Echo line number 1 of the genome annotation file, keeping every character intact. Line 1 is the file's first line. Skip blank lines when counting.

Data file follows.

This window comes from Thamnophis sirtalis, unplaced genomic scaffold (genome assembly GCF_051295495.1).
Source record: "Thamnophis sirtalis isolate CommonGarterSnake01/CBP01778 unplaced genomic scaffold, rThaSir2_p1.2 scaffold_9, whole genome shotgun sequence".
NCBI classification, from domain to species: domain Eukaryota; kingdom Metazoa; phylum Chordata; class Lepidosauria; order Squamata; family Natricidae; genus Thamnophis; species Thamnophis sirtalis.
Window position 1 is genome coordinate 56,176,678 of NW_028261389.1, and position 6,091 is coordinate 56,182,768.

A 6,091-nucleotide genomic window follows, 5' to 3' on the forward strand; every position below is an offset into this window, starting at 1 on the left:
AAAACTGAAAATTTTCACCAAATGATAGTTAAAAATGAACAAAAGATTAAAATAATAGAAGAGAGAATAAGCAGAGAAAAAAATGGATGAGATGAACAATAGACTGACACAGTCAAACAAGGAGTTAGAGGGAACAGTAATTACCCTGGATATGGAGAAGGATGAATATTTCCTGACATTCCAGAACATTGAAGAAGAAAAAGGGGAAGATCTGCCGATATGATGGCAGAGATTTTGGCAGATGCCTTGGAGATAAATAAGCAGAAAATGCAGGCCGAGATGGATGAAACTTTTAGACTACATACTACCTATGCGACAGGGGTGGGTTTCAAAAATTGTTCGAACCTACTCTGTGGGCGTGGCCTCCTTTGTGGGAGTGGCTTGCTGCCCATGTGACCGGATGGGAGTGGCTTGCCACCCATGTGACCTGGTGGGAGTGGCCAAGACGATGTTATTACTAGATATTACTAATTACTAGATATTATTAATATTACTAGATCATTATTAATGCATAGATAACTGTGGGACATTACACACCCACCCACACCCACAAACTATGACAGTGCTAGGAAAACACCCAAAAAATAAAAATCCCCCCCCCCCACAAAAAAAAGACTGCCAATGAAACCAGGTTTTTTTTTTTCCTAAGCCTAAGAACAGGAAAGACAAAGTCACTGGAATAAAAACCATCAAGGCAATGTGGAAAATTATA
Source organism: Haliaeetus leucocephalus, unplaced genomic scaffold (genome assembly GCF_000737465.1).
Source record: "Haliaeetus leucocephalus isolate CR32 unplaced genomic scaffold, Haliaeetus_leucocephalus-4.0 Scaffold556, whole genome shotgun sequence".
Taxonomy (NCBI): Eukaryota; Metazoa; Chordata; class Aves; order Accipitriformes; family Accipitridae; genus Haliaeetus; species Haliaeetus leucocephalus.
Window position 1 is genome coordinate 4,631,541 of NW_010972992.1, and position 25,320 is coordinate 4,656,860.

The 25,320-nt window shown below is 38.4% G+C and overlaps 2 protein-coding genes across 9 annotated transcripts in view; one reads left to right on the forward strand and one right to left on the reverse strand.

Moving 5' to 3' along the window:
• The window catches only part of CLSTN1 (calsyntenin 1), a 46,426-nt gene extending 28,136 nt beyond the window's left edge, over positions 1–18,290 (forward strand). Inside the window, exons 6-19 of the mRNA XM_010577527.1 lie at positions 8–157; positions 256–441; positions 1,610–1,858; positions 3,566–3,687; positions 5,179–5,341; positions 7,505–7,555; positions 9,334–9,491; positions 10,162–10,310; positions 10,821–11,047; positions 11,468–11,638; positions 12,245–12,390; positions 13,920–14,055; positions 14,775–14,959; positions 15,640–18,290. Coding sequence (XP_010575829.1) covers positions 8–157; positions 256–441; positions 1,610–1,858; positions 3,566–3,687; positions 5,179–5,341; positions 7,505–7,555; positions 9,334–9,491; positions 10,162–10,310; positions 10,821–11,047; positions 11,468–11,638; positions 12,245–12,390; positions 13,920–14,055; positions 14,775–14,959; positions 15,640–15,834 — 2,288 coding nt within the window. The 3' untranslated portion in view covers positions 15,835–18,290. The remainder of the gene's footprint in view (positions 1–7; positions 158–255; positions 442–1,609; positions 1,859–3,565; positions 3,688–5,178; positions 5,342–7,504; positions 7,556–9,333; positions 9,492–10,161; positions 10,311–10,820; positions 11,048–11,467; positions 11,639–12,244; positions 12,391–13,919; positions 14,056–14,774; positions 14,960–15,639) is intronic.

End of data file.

This window comes from Thamnophis sirtalis, unplaced genomic scaffold (genome assembly GCF_051295495.1).